The Crow, a look back

Death and loss is something all of us are going to have to deal with at some point in our lives, and no matter what we think, no matter what anyone tells us, we will not be ready for it. We will not come away from it clean.

The Crow was first published by Caliber Comics  in 1989 and was written and drawn by James O’Barr. The story follows protagonist Eric as swaths a bloody path against the men responsible for the death of both him and his fiance Shelly one year prior.

There has been so much said and written about the Crow as both a comic book and a film franchise, so much said about the heartbreaking experiences the creator went through to write and draw this story that I am almost guaranteed to do this story a disservice. But here we go anyway. The older I get, the more I can find The Crow a quasi-relatable story. While I never have had to deal with a loved one being taken from me, the fact that I will have to one day, gives me a sense of dread that I am incredibly uncomfortable with. The inevitable presence of death is personified in the “hero” of The Crow, Eric, and the unyielding and violent campaign against his murderers is a not so subtle metaphor for what waits for us all, patiently and methodically inching towards us.

As the four-issue story unfolds, we find out more and more who Eric and his fiance Shelly were before they died as well as a glimpse at the horrible, cold October night they died. As Eric moves ever closer to eliminating the men that killed him, he also forces himself to remember the good times he and Shelly shared. While Eric, thanks to the crow that carried his soul back to our world, cannot physically be hurt or feel pain, the memories of him and his bride-to-be, are what actually hurts him while acting as a form of therapy. As he confronts more and more of the small, intiment moments he and Shelly shared, he comes to terms with his death and feels ready to complete his vengeful plight against the drug dealers that tore his life from him.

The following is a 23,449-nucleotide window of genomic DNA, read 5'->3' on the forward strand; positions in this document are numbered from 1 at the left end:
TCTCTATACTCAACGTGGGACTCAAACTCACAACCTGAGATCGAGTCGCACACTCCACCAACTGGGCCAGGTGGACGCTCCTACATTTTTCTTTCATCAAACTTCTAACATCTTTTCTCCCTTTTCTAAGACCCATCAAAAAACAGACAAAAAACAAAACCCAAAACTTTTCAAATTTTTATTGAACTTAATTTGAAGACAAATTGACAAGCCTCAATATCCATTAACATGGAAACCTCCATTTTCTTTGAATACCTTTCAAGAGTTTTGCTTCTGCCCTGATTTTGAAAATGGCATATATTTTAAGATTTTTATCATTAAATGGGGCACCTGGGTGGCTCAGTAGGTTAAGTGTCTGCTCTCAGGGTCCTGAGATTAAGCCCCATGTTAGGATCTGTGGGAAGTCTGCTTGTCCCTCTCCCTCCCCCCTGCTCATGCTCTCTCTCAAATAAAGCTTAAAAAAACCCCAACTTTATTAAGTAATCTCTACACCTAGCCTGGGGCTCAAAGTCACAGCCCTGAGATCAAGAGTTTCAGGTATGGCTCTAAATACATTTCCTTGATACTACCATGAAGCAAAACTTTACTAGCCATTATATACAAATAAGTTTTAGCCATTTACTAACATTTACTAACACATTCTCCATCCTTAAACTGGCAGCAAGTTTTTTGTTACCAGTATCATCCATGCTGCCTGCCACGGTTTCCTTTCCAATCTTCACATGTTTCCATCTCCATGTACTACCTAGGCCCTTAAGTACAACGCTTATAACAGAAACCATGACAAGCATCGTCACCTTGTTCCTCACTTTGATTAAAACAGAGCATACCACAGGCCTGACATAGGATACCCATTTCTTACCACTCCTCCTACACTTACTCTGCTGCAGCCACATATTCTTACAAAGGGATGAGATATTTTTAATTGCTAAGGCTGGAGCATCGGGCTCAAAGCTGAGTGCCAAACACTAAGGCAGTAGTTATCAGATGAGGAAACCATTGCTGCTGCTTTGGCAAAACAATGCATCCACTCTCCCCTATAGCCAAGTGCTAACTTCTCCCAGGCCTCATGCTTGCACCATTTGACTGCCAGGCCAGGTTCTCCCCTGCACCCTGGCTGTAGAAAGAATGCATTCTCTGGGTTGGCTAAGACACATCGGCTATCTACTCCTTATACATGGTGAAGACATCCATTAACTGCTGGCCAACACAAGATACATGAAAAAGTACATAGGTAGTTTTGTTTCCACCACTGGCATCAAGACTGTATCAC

As Eric uses these painful memories as motivation to complete his work, writer and artist James O’Barr used this book as something akin to therapy to dealing with the death of a loved one, a woman he wanted to marry. Over the nine years it took him to complete the book, it’s unknown how much the Crow helped him grieve, but in the years since, O’Barr is still with us, and that is a good thing. I go back every year or so and I read The Crow and feel a bit sadder every time I finish it.

Sure, The Crow has become something of a media darling that has spawned many films, inspired many great songs and is probably a little responsible for the rise in Hot Topic stores. But the Crow, to me, represents something that honestly scares me. When my wife, or my parents leave, I have no idea how I’ll react or what I’ll do. While the overall message of The Crow, I believe can be found in the chapter titled “Death”, where Eric meets a little girl he has befriended name Sherri for the last time. Sherri is a neglected little girl that is cheerful and optimistic despite the random despair that is her life. Her and Eric embrace after Eric tells her that he is going to be with Shelly, a woman Sherri knows is dead.


“Don’t be afraid Sherri.” Eric says. “Some day, all things will be fair, and there will be wonderful surprises.”

It may sound sappy of me to say this, but I do ave hope that the trying times we find ourselves in sometimes do have an expiration date, and that we don’t have to feel like we’re in some kind of endurance race with the devil. Whether this was O’Barr’s intention with The Crow or not, I can’t say, but what I do know is that this book is something that I find tasked to read when days are gray and I am not at my best. While all things are inevitable, it’s up to us how we get there, even when it seems we are not.



for James and Brandon


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